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La Maison Blanche

From: La Chaux-de-Fonds, Switzerland


ABOVE: Le Corbusier's Maison Blanche after restoration.

La Maison Blanche, or "The White House," was the first independent project of Le Corbusier. The 25-year-old architect, who still went by his birth name of Charles-Edouard Jenneret, designed the house for his parents and lived there himself for several years.

At the time of its construction in 1912, the house was a revolutionary design. The entire structure was supported by four 50 x 60-cm pillars, with lightweight internal partition walls that could be relocated at minimal expense if the occupants wanted a new layout.

La Maison Blanche was interesting in other ways, too: It had an assysmetric design, with a unique façade on each side, ten types of windows, and a grey roof made of Eternit fiber-cement shingles instead of traditional tiles. La Maison Blanche represented a major break from the Art Nouveau style or Jugenstil architecture that was still popular in Europe at the turn of the 20th Century.

Decline and restoration

The Jeanneret family sold the villa in 1919, and it underwent many changes over the next 60 years. It was classified as an historic monument by the Canton of Neuchâtel in 1979, and exterior restoration finally began in 1994. The Association Maison Blanche was founded in 2000, and full-scale restoration work began in 2004. The restored house opened to the public on October 30, 2005.

Visiting La Maison Blanche

Normal opening hours: The house is open to the public, with days and hours varying by season. Allow 30 to 60 minutes to tour the house, and be sure to pick up a copy of the excellent La Maison Blanche Visitors' Guide.

Admission fee: When we last checked in summer of 2020, the normal adult ticket price was CHF 10,--, with a CHF 7,-- price for eligible visitors (such as the disabled) and free entry for children under 16. Please note that high-heeled shoes are not allowed.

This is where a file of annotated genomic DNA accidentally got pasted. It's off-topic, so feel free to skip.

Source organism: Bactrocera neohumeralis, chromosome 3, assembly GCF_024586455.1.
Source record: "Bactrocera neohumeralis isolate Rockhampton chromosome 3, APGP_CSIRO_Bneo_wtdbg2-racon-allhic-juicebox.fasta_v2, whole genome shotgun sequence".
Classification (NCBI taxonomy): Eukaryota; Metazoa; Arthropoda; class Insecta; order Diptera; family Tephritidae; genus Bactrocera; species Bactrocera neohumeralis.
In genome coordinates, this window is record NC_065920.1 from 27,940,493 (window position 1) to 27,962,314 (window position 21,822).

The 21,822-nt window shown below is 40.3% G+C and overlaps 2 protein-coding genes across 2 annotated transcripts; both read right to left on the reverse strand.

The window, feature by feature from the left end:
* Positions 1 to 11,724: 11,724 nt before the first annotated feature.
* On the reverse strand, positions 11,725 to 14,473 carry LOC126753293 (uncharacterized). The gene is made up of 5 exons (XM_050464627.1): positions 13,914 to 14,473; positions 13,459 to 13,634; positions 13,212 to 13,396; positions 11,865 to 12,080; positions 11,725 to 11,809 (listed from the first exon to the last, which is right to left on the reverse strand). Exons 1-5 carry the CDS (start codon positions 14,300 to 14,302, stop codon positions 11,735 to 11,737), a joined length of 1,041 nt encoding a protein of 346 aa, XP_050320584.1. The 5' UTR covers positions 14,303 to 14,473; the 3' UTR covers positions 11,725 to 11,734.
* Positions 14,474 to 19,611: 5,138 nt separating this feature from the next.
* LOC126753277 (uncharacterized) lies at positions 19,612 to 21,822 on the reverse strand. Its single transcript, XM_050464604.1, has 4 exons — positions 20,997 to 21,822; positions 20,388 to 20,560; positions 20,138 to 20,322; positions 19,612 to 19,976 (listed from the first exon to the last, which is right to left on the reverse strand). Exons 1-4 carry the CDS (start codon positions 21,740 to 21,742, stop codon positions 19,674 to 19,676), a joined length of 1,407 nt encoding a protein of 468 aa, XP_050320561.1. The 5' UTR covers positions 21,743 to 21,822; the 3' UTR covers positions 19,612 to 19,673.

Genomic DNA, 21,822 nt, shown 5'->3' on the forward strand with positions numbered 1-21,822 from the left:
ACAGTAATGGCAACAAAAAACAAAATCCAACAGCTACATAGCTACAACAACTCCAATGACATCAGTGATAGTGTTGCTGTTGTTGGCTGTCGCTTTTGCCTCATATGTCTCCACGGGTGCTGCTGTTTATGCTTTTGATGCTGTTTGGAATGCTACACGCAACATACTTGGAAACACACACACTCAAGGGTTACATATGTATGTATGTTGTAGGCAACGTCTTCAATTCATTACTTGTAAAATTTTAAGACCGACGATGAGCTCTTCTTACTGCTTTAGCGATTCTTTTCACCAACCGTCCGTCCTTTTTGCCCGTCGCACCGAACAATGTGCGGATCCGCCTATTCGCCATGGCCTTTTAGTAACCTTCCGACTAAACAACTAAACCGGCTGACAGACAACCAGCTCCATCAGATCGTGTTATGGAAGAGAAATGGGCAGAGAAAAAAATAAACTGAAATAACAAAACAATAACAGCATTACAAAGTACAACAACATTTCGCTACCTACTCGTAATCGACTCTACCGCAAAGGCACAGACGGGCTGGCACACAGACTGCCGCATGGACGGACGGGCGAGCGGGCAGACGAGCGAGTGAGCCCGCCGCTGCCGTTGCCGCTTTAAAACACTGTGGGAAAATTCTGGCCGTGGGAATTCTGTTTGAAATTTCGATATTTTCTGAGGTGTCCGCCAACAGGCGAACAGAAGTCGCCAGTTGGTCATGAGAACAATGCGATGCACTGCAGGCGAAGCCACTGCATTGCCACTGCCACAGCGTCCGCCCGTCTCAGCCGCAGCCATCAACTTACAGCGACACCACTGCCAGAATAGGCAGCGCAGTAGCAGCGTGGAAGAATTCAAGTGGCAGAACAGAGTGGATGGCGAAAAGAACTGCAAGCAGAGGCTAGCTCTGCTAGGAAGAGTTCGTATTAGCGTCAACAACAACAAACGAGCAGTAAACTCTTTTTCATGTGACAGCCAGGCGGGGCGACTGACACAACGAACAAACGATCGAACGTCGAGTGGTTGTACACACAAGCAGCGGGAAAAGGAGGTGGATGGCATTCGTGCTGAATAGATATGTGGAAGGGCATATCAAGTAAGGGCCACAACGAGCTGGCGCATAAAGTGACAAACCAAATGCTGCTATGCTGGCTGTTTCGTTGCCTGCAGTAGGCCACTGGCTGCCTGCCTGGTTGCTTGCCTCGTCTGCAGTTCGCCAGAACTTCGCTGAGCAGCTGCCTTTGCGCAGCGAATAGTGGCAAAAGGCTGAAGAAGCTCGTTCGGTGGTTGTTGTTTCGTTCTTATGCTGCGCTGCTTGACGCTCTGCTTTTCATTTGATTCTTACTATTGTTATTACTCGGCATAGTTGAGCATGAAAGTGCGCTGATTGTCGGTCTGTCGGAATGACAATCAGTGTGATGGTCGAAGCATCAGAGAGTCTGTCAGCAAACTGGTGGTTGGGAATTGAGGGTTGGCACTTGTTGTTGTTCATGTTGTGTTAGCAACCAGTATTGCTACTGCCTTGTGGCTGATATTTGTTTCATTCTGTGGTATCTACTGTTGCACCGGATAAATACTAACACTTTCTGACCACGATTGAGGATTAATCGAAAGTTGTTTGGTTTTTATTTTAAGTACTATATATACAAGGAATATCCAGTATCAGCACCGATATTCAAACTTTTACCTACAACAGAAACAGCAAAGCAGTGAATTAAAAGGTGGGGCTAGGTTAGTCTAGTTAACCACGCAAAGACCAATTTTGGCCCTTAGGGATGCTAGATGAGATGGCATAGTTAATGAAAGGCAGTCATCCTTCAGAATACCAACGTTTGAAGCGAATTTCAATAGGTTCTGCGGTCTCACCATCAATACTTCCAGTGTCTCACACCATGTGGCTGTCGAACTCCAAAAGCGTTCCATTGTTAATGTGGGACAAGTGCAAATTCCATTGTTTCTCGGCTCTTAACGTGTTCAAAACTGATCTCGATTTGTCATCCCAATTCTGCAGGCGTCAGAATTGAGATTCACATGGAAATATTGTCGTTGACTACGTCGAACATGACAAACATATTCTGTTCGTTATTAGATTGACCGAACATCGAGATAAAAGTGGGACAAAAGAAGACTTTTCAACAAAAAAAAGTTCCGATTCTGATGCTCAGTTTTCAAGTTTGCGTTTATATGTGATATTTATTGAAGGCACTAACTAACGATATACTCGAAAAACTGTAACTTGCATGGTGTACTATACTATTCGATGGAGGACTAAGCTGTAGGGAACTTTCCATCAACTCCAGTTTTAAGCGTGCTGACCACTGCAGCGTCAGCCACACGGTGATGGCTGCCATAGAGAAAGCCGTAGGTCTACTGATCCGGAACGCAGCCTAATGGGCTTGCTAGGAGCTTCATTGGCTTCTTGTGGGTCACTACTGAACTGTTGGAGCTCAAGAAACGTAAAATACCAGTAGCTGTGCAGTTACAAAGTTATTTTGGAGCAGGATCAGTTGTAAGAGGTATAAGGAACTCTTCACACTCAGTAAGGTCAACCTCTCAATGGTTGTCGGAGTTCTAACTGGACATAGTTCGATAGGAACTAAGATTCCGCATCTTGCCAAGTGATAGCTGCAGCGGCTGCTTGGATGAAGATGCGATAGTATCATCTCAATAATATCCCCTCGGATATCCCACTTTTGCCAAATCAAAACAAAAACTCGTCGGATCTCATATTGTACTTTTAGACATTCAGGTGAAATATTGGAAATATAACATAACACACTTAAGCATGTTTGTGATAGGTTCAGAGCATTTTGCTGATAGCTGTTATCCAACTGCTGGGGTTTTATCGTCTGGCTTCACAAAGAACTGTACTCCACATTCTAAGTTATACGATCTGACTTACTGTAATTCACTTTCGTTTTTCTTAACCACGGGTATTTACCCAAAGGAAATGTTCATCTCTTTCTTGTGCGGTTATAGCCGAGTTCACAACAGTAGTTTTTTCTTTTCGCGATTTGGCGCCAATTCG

For current opening hours and other information, see

  • Tips: Several earlier villas by Le Corbusier and his collaborators are nearby at Chemin de Pouillerel #1 (built in 1906), #6 (1908), and #8 (1908). These are private homes, so don't enter their gardens or peer through the windows unless you want to practice your French with the local police.

  • If you're a fan of the architect, look for an October, 2018 book titled Le Corbusier: The Built Work, by Richard Pare and Jean-Louis Cohen. The 480-page hardcover is billed as "the most thoroughgoing survey of nearly all of Le Corbusier's extant projects, beautifully photographed and authoritatively detailed."

More photos of Le Corbusier's "White House"


Above: The garden façade of La Maison Blanche, showing the restored Eternit roof (which had been replaced by conventional roof tiles in 1940).




Above: A cloth shade on a ceiling-light fixture, wallpaper based on a remnant found by the restoration team, and the dining room.


Above: Charles-Edouard Jeanneret's upstairs bedroom.

Related articles:
La Chaux-de-Fonds
La Villa Turque - Le Corbusier, 1917
Tour Espacité - rooftop  views of the city
Théâtre and Salle de Musique L'heure Bleu

About the author:

Durant Imboden photo.Durant Imboden is a professional travel writer, book author, and editor who focuses on European cities and transportation.

After 4-1/2 years of covering European travel topics for, Durant and Cheryl Imboden co-founded Europe for Visitors in 2001. The site has earned "Best of the Web" honors from Forbes and The Washington Post.

For more information, see About Europe for Visitors, press clippings, and reader testimonials.